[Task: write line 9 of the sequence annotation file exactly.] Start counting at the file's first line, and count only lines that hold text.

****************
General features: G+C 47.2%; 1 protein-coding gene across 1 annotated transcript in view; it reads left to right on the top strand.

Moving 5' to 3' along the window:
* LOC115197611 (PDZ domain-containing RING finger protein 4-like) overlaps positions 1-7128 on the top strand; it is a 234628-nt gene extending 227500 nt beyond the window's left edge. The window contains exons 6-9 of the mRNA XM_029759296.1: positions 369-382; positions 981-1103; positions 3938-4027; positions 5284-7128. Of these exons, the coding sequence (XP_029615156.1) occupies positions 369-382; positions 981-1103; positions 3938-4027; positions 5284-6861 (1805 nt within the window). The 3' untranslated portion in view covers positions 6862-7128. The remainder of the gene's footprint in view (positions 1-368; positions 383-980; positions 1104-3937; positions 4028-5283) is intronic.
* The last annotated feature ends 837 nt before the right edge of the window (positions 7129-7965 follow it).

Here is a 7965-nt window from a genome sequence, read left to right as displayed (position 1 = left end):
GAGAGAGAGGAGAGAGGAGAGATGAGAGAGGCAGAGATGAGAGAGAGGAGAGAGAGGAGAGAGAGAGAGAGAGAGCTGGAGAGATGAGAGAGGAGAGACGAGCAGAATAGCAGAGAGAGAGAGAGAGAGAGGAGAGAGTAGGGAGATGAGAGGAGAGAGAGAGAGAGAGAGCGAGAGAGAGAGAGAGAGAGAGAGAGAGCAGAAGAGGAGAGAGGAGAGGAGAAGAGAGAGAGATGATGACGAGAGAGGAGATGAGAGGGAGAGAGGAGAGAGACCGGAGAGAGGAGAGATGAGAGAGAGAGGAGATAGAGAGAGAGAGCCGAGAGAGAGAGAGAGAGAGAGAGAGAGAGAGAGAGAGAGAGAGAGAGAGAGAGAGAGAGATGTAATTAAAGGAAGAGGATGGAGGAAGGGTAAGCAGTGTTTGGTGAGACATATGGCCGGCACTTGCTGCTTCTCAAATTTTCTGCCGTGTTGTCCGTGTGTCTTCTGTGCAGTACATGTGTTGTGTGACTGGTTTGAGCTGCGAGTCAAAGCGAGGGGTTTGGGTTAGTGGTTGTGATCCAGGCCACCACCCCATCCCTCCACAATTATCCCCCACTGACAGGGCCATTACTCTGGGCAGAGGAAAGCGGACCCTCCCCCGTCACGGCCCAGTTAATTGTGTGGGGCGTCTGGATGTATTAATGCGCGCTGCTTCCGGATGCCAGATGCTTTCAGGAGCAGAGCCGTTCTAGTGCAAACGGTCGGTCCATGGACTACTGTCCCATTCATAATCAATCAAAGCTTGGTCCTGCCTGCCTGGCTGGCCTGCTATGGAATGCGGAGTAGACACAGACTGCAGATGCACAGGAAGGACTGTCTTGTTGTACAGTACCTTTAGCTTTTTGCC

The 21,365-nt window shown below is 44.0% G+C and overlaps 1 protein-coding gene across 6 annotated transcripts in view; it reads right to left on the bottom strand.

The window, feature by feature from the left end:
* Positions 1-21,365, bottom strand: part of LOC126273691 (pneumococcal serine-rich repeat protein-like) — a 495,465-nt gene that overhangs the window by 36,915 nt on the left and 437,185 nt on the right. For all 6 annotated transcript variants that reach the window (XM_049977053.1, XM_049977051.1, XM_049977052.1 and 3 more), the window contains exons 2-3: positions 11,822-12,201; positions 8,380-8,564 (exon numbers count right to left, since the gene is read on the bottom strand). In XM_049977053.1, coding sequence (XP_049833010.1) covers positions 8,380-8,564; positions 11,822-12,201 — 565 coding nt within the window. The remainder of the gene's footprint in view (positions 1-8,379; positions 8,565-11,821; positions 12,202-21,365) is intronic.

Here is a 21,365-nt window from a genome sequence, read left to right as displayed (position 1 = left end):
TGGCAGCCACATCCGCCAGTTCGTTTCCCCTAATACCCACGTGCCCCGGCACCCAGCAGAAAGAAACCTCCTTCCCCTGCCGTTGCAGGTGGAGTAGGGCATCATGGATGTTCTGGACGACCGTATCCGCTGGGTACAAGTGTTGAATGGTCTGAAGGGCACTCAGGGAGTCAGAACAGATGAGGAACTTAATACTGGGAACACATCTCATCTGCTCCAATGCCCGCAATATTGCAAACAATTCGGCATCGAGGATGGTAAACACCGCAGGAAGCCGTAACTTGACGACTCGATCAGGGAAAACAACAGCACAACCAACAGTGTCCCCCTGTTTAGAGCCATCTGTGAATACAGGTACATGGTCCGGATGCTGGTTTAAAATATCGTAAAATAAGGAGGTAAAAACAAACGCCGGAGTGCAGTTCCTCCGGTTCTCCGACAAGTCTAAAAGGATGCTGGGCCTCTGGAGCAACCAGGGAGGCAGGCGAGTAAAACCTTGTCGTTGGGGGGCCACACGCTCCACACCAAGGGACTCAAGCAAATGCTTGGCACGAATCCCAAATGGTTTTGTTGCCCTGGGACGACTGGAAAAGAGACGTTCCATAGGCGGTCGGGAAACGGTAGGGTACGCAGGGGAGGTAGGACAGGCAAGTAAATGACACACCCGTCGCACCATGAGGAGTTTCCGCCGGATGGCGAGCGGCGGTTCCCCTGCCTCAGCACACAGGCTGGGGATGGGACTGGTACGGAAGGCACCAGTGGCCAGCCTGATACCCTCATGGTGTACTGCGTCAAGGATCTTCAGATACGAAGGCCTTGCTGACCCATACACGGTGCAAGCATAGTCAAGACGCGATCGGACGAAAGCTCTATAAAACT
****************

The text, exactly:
* Positions 1-21,365, bottom strand: part of LOC126273691 (pneumococcal serine-rich repeat protein-like) — a 495,465-nt gene that overhangs the window by 36,915 nt on the left and 437,185 nt on the right. For all 6 annotated transcript variants that reach the window (XM_049977053.1, XM_049977051.1, XM_049977052.1 and 3 more), the window contains exons 2-3: positions 11,822-12,201; positions 8,380-8,564 (exon numbers count right to left, since the gene is read on the bottom strand). In XM_049977053.1, coding sequence (XP_049833010.1) covers positions 8,380-8,564; positions 11,822-12,201 — 565 coding nt within the window. The remainder of the gene's footprint in view (positions 1-8,379; positions 8,565-11,821; positions 12,202-21,365) is intronic.